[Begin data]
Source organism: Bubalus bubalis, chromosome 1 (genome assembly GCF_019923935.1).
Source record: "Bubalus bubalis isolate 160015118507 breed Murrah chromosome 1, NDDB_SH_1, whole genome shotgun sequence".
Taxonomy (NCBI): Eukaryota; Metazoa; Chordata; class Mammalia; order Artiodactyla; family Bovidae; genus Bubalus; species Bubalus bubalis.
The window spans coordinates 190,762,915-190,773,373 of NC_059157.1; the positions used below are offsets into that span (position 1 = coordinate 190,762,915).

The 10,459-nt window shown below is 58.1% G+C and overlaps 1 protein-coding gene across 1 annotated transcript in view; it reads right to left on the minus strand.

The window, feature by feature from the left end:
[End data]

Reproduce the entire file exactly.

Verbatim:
Source organism: Bubalus bubalis, chromosome 1 (genome assembly GCF_019923935.1).
Source record: "Bubalus bubalis isolate 160015118507 breed Murrah chromosome 1, NDDB_SH_1, whole genome shotgun sequence".
Taxonomy (NCBI): Eukaryota; Metazoa; Chordata; class Mammalia; order Artiodactyla; family Bovidae; genus Bubalus; species Bubalus bubalis.
The window spans coordinates 190,762,915-190,773,373 of NC_059157.1; the positions used below are offsets into that span (position 1 = coordinate 190,762,915).

The 10,459-nt window shown below is 58.1% G+C and overlaps 1 protein-coding gene across 1 annotated transcript in view; it reads right to left on the minus strand.

The window, feature by feature from the left end: